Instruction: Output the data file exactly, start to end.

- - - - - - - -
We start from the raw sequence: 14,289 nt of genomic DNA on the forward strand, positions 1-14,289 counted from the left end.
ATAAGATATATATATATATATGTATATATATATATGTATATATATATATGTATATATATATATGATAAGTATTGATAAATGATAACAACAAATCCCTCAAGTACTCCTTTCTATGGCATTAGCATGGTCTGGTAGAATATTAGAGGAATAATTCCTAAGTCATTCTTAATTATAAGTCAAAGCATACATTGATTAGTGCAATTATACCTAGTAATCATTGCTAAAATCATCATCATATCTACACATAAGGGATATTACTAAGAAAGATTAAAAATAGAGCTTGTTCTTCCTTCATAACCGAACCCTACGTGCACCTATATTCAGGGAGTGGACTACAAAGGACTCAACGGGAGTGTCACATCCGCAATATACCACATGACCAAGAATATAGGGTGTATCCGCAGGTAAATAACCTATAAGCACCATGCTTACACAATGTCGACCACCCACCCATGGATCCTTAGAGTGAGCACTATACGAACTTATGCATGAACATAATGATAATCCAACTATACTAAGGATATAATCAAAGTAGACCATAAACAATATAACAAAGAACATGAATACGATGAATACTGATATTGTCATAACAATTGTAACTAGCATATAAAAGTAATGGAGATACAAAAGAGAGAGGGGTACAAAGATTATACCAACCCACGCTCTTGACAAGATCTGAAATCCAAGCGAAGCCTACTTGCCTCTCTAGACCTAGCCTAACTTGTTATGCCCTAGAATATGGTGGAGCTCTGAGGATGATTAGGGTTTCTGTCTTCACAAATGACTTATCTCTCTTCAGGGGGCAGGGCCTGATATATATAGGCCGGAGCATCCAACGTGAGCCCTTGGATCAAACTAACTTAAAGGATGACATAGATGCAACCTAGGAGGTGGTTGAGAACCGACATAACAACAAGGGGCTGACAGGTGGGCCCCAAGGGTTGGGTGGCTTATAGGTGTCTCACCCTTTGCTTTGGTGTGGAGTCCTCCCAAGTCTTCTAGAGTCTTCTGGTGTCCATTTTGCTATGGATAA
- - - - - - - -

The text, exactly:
We start from the raw sequence: 14,289 nt of genomic DNA on the forward strand, positions 1-14,289 counted from the left end.
ATAAGATATATATATATATATGTATATATATATATGTATATATATATATGTATATATATATATGATAAGTATTGATAAATGATAACAACAAATCCCTCAAGTACTCCTTTCTATGGCATTAGCATGGTCTGGTAGAATATTAGAGGAATAATTCCTAAGTCATTCTTAATTATAAGTCAAAGCATACATTGATTAGTGCAATTATACCTAGTAATCATTGCTAAAATCATCATCATATCTACACATAAGGGATATTACTAAGAAAGATTAAAAATAGAGCTTGTTCTTCCTTCATAACCGAACCCTACGTGCACCTATATTCAGGGAGTGGACTACAAAGGACTCAACGGGAGTGTCACATCCGCAATATACCACATGACCAAGAATATAGGGTGTATCCGCAGGTAAATAACCTATAAGCACCATGCTTACACAATGTCGACCACCCACCCATGGATCCTTAGAGTGAGCACTATACGAACTTATGCATGAACATAATGATAATCCAACTATACTAAGGATATAATCAAAGTAGACCATAAACAATATAACAAAGAACATGAATACGATGAATACTGATATTGTCATAACAATTGTAACTAGCATATAAAAGTAATGGAGATACAAAAGAGAGAGGGGTACAAAGATTATACCAACCCACGCTCTTGACAAGATCTGAAATCCAAGCGAAGCCTACTTGCCTCTCTAGACCTAGCCTAACTTGTTATGCCCTAGAATATGGTGGAGCTCTGAGGATGATTAGGGTTTCTGTCTTCACAAATGACTTATCTCTCTTCAGGGGGCAGGGCCTGATATATATAGGCCGGAGCATCCAACGTGAGCCCTTGGATCAAACTAACTTAAAGGATGACATAGATGCAACCTAGGAGGTGGTTGAGAACCGACATAACAACAAGGGGCTGACAGGTGGGCCCCAAGGGTTGGGTGGCTTATAGGTGTCTCACCCTTTGCTTTGGTGTGGAGTCCTCCCAAGTCTTCTAGAGTCTTCTGGTGTCCATTTTGCTATGGATAA